400,000 Virginia residents edge closer to Medicaid expansion after key Republican splits with party

Amanda Michelle Gomez

Amanda Michelle Gomez Health Reporter, Think Progress

Virginia is inching closer to providing health care to 400,000 low-income residents after a key state Republican signaled this week that he was willing to split with his party and support Obamacare’s Medicaid expansion.

Virginia is among 18 states that has not expanded Medicaid under the Affordable Care Act (ACA), leaving roughly 400,000 in a “coverage gap” — meaning, they’re uninsured because they make too much to qualify for Medicaid but too little for subsidized private insurance. But this year, the state legislature could change that, thus fulfilling a goal Democrats have been trying to accomplish for years.

Democrats need two Republicans in the state Senate to pass Medicaid expansion as part of the main budget — Republicans control 21 seats and Democrats 19 — and on Friday, state Sen. Frank Wagner (R) joined state Sen. Emmett W. Hanger Jr. (R) in saying that he was willing to support expansion on certain conditions.

Wagner wants, for example, to condition Medicaid eligibility on work and provide a more generous tax credit for those who buy insurance on Healthcare.gov. Hanger, on the other hand, wants to eliminate a hospital “bed tax,” which would be used to pay for the expansion.

Gov. Ralph Northam called for a special legislative session, which begins April 11, after the House and Senate couldn’t reconcile differences on a two-year spending bill, largely due to ongoing negotiations over Medicaid expansion. Both chambers need to agree on a budget by July 1 to avoid a shutdown.

There’s a sense of optimism now that the state Senate may join the House and add Medicaid expansion to the main budget — but nothing is certain. Senate Majority Whip William Stanley (R), an ardent opponent of Medicaid expansion, said in a conference call Thursday, organized by the conservative group Americans for Prosperity, that his party was “21 strong” and that he did not believe Republicans would get their concessions. According to the Washington Post, other than Hanger, Stanley did not refer to any other potential Republican defectors by name. State Senate Republican leadership also rebuked Wagner’s concessions, saying they’re “as distant from the respective plans being advocated by the Governor and the House as the Senate’s budget plan.”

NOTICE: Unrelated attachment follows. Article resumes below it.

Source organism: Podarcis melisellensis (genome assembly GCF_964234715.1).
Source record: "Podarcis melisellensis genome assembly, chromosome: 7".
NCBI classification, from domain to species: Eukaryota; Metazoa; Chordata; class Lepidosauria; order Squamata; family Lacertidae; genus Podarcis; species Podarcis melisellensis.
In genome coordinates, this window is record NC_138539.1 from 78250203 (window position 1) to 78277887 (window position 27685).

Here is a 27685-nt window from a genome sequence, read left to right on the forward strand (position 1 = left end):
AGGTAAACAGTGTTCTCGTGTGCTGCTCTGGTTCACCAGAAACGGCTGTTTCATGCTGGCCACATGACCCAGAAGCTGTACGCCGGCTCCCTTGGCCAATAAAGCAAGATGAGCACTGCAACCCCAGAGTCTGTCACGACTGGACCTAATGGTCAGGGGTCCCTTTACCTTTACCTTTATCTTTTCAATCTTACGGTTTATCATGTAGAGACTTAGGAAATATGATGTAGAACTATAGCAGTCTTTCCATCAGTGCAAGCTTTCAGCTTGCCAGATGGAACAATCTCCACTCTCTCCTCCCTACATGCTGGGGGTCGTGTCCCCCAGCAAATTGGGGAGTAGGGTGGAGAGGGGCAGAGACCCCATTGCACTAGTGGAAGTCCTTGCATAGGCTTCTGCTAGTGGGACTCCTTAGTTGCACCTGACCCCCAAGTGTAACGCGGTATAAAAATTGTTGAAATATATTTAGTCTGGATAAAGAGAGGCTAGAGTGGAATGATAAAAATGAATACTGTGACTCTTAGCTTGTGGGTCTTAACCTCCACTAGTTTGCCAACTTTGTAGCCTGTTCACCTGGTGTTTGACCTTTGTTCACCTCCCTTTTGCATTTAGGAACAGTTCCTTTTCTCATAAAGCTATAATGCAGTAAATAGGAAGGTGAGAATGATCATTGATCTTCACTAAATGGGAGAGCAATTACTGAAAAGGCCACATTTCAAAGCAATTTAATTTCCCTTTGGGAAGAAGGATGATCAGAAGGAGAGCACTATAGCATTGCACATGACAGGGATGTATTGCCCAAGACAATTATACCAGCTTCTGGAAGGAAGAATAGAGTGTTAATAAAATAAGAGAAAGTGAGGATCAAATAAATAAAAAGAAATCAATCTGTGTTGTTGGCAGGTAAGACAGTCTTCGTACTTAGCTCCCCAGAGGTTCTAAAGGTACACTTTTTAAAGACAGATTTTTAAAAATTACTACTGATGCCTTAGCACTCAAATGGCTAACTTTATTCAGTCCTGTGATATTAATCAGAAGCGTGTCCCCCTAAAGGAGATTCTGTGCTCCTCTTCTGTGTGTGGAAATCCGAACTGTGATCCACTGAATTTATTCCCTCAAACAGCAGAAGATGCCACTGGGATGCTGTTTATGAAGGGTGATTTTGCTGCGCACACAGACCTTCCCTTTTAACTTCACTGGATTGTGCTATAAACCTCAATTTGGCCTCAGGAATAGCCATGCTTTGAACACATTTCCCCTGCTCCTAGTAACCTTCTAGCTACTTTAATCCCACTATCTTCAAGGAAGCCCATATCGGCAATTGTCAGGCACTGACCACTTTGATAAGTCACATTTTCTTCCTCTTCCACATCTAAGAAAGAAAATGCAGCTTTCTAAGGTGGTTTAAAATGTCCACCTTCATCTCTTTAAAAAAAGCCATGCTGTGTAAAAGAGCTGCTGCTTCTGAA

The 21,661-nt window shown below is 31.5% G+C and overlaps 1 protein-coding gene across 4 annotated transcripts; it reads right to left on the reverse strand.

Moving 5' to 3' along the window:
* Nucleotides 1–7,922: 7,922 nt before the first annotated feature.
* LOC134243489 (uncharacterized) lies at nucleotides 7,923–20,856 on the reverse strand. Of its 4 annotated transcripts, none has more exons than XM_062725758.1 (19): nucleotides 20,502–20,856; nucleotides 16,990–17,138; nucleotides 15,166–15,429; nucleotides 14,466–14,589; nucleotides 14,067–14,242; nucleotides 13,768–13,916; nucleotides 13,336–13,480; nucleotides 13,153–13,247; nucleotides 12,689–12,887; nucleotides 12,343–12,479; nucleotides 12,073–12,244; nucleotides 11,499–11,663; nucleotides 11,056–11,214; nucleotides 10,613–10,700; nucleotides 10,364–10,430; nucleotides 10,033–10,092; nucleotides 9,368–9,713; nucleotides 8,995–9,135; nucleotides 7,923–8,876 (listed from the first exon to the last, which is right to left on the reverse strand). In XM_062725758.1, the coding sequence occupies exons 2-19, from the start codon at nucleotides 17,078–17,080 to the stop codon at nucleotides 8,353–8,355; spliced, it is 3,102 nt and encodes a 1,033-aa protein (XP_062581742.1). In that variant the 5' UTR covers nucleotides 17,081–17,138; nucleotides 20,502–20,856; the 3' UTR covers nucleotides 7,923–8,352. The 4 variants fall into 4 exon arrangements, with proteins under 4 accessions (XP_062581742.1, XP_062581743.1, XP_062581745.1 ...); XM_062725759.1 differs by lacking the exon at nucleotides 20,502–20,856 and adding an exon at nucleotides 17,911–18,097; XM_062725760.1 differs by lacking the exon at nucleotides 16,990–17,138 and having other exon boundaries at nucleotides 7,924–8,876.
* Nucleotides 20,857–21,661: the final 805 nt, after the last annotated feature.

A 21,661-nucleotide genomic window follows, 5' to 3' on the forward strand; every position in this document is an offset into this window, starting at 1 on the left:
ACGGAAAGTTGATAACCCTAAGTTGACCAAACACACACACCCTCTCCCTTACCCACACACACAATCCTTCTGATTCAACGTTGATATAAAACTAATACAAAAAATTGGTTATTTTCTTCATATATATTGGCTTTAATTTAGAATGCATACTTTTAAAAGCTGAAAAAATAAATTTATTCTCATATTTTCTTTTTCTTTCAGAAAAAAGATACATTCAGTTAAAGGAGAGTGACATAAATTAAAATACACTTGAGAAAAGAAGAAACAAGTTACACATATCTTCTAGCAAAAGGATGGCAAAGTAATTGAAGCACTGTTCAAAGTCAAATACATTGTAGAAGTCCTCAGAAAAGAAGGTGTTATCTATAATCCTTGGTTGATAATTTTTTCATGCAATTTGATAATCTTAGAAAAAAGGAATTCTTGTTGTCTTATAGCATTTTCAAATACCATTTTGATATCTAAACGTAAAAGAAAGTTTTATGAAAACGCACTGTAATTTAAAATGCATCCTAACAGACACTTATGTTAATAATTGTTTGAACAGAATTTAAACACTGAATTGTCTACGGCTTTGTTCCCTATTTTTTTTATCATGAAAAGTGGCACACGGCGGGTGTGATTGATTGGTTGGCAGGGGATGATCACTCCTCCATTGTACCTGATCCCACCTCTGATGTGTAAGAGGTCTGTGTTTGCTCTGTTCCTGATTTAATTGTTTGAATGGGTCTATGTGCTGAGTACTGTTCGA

This is the closest Virginia has come to passing Medicaid expansion, largely due to the fact that Democrats made big gains in the House of Delegates last November. The Virginia’s gubernatorial race saw historic voter turnout, and many were driven to the polls because of health care. Going into the election, Republicans held a 66-34 majority, but now barely maintain control at 51-49. All 40 state Senate seats are up for election in 2019.

“I think the House heard that message, loud and clear. I think the Senate still needs to listen a little bit,” Gov. Northam told NPR.